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This is a fundamental doubt Can we use the formula W is equal to F*D only when the body is accelerated? For example if the acceleration does not remain constant can we use it?

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  • $\begingroup$ The formula doesn't contain a velocity or acceleration term. A better way to write it would be differentially $dW = Fds$. This tells you that you have to integrate the term $Fds$ to get the total work. If $F$ changes along the way $s$, then this may be a non-trivial integral. $\endgroup$ – CuriousOne Dec 23 '15 at 3:34
  • $\begingroup$ But the formula is deived from w is equal to f*v^2/(2*a)? $\endgroup$ – N.S.JOHN Dec 23 '15 at 3:37
  • $\begingroup$ The formula is the definition of work and completely independent of motion. It can be applied to moving bodies, which then gives us the usual expression for kinetic energy by integrating over the work necessary to accelerate a body from standstill to a given velocity $v$. $\endgroup$ – CuriousOne Dec 23 '15 at 3:39
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Work done on a body by a variable force $F(x)$ in displacing an object from a point a to b is given by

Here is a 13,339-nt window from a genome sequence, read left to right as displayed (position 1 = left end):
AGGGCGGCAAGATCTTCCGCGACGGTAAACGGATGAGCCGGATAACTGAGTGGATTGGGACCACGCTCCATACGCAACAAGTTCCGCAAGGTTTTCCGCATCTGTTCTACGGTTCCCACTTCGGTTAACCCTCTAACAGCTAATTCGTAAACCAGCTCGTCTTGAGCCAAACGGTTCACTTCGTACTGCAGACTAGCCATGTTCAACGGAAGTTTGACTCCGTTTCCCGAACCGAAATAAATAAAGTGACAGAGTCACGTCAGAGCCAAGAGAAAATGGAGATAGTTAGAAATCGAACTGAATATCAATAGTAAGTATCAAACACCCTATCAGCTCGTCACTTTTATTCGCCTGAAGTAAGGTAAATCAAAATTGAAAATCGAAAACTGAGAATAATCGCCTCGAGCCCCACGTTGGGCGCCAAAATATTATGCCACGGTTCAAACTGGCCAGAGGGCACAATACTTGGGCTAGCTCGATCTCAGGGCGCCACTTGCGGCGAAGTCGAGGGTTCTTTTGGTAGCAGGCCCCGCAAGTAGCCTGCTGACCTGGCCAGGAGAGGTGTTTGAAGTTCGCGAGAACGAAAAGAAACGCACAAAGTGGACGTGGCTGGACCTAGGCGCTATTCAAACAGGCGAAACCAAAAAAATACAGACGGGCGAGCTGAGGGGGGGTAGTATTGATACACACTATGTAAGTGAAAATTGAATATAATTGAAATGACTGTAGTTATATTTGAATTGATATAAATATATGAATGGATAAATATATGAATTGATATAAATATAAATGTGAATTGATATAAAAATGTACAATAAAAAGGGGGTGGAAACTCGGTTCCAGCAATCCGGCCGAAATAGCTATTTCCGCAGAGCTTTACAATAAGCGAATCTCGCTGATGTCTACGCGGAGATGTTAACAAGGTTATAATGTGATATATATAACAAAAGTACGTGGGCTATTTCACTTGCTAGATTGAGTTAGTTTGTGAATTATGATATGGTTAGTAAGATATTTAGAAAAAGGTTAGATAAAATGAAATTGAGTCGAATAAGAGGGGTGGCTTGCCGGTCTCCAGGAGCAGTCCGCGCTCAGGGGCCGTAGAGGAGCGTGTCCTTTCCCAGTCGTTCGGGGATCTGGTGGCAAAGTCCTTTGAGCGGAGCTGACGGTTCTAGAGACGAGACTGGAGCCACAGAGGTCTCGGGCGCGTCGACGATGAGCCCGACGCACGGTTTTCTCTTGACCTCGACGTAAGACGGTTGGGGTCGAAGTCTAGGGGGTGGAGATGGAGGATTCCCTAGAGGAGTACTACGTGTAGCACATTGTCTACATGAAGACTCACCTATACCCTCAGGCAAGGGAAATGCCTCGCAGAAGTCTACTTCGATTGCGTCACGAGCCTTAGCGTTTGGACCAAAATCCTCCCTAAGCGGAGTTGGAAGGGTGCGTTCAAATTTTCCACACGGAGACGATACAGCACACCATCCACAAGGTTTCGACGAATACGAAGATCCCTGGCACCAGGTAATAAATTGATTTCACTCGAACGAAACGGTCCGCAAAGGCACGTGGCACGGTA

$$W=\int_a^b{F(x).ds}$$ This is the general formula for finding work done, provided $F(x)$ must be resultant force on the body that causes acceleration of body. The above integral is a path integral. If you are dealing with a constant force, then acceleration is constant, and you can see that the above integral reduce to $W=F.S$ , where $S=b-a$ is the displacement. If you are dealing with bodies have variable acceleration, then the force is a variable force (such as $F(x)=-Kx$ ) you have to take the above path integral into consideration.

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  • $\begingroup$ Just to clarify, W is the work made by force F, the body might or might not be accelerated (it might not be accelerating if there are other forces acting upon it). $\endgroup$ – user83548 Dec 23 '15 at 4:18

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